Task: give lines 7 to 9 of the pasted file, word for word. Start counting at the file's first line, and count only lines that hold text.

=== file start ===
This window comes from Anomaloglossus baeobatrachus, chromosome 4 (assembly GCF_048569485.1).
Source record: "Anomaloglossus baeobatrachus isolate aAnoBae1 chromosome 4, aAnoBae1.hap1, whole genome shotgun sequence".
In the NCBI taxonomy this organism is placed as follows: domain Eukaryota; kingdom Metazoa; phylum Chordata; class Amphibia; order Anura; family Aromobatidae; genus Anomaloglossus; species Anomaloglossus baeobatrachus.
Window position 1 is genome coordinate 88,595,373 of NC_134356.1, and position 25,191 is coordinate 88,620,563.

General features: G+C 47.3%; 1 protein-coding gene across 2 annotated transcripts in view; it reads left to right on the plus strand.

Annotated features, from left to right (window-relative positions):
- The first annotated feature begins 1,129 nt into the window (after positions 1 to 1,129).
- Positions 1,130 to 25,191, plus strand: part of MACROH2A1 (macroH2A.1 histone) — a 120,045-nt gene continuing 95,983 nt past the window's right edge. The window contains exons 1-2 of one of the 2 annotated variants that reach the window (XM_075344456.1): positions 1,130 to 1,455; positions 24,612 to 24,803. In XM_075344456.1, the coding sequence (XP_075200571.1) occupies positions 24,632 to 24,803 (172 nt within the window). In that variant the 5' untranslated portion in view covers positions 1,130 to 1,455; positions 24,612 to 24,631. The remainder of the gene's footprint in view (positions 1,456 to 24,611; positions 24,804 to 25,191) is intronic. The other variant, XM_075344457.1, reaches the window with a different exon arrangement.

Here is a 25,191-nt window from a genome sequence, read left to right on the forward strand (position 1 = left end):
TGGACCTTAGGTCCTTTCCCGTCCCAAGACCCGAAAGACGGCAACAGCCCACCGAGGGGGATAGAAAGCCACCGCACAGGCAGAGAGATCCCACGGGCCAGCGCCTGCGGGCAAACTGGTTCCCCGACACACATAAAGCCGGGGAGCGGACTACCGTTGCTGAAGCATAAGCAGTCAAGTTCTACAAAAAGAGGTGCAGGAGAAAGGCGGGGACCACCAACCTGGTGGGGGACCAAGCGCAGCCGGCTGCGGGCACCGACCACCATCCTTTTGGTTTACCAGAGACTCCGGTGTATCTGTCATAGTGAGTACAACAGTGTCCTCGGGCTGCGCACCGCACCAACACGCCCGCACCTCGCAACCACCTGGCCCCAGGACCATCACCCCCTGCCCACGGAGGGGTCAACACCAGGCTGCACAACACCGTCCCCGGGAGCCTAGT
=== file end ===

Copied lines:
- The first annotated feature begins 1,129 nt into the window (after positions 1 to 1,129).
- Positions 1,130 to 25,191, plus strand: part of MACROH2A1 (macroH2A.1 histone) — a 120,045-nt gene continuing 95,983 nt past the window's right edge. The window contains exons 1-2 of one of the 2 annotated variants that reach the window (XM_075344456.1): positions 1,130 to 1,455; positions 24,612 to 24,803. In XM_075344456.1, the coding sequence (XP_075200571.1) occupies positions 24,632 to 24,803 (172 nt within the window). In that variant the 5' untranslated portion in view covers positions 1,130 to 1,455; positions 24,612 to 24,631. The remainder of the gene's footprint in view (positions 1,456 to 24,611; positions 24,804 to 25,191) is intronic. The other variant, XM_075344457.1, reaches the window with a different exon arrangement.

Here is a 25,191-nt window from a genome sequence, read left to right on the forward strand (position 1 = left end):